Your aesthetic codes go hand in hand with self-care. It feels like your approach eliminates imperfections, in a deeper sense. What inspired you to move in this direction? How did your journey develop and how did you work on the way people perceive you? Are some people more receptive to your work than others?
I have worked a lot on getting to know myself through my work and I think that it would be impossible to communicate everything behind my approach. What people see will inevitably vary depending on the spectator, we see everything from the perspective of our own background. I have always had a bit of a contentious relationship with imperfections: I wanted to be rid of them, they distressed me both in my work and my personal life. Then I realised that they could actually be a point of strength, so I stopped fighting them. I stopped covering up my spots and started to look at myself (both inside and out) with a more authentic gaze, without trying to filter what I saw through what I wanted to see. I am still a fan of a skincare routine with a million steps and hours spent in the bathroom spoiling myself with face masks and aromatherapy though.
The term body positivity is used a lot nowadays and there are many diverse initiatives to ensure that it becomes more prevalent in our daily lives. While very important, sometimes it can feel a little confused; there is a risk of it being exploited as opposed to being used for emancipation. On the contrary to the many reassurances we receive from on high, perhaps simply loving your body isn’t enough to end the discrimination, body-shaming, and microaggressions that stem from centuries of prohibitive metaphors.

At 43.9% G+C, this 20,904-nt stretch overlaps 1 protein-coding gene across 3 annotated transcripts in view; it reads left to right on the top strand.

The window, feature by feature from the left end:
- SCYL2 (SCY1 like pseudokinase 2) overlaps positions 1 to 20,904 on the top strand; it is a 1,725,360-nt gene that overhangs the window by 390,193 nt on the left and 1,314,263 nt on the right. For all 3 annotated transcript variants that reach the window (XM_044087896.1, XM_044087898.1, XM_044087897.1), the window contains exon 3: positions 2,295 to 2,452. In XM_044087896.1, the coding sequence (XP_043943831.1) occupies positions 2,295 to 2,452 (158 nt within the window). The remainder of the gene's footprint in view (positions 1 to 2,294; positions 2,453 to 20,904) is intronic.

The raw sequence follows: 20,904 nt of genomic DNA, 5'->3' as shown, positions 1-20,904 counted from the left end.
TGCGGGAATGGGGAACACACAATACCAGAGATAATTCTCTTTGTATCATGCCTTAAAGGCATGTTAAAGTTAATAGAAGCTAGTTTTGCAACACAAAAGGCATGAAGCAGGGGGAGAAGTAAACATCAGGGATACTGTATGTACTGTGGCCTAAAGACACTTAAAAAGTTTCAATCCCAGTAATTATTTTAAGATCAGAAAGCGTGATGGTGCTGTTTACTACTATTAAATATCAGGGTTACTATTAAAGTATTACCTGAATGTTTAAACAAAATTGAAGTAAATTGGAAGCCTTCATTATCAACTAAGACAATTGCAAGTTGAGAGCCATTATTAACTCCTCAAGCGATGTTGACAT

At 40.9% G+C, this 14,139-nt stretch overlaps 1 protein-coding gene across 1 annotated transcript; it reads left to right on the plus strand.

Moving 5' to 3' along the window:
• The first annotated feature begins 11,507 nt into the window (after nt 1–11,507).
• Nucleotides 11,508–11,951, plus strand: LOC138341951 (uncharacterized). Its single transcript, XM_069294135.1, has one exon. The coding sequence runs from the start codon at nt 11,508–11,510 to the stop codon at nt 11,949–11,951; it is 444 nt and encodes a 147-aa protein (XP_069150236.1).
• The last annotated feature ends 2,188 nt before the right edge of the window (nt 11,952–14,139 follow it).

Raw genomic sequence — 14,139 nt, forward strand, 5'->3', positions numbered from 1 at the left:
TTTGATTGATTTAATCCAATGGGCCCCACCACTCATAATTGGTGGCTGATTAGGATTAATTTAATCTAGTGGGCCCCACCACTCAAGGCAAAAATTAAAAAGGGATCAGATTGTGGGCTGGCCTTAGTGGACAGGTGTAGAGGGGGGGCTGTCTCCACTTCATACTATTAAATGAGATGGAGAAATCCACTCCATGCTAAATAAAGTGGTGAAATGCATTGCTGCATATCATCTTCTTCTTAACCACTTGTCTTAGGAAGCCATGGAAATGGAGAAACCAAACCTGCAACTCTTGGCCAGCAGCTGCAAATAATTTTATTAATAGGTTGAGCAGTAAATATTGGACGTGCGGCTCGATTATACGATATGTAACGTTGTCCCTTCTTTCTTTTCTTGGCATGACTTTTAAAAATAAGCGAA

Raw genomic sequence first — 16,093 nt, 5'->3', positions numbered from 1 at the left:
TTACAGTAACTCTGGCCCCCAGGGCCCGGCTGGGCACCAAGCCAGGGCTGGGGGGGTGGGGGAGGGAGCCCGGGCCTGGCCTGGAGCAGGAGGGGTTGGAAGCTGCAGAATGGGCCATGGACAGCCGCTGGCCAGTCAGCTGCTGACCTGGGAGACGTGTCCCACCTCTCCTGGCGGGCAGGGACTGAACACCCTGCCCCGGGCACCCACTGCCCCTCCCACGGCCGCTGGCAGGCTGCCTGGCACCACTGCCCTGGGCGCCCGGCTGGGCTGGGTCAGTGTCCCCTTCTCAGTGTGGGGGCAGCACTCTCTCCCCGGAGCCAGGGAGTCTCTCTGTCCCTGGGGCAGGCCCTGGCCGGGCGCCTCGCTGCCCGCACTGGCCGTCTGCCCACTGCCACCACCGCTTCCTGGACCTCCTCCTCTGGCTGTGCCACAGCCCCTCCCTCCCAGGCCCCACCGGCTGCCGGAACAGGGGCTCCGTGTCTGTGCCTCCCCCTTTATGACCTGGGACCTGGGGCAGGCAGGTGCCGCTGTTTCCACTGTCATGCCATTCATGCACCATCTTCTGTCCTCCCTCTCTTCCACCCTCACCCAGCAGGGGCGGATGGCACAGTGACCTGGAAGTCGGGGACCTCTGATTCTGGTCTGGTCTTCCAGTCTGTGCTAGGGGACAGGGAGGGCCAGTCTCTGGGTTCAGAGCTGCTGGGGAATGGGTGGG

I totally agree, it isn’t enough to love oneself. I worked on this theme in a project called Corpo Consapevole (Aware Body) where I documented my body every day for a year. Throughout this time, I noticed the poses I was doing and the photos that I would select and realised that I was unconsciously trying to be liked by other people rather than myself. Being aware of one’s body doesn’t mean simply not comparing ourselves to other people – or to beauty canons that don’t represent us and that we could never aspire to – but understanding the sexist and patriarchal conditioning that our body is subject to.
It goes without saying that often we don’t feel happy with ourselves and find ourselves fighting a sort of battle without a clearly defined enemy, nor the tools to defend ourselves. Despite this, we have made significant steps forward in breaking down prejudices and liberating ourselves from imposed aesthetic canons in the beauty world, although it’s taking a little longer in Italy. What used to be called an imperfection is now seen as individual beauty. It feels like Espressoh is taking this direction and avoids targeting insecurities to sell more. Can you tell us a bit about this? What are the brand’s strengths?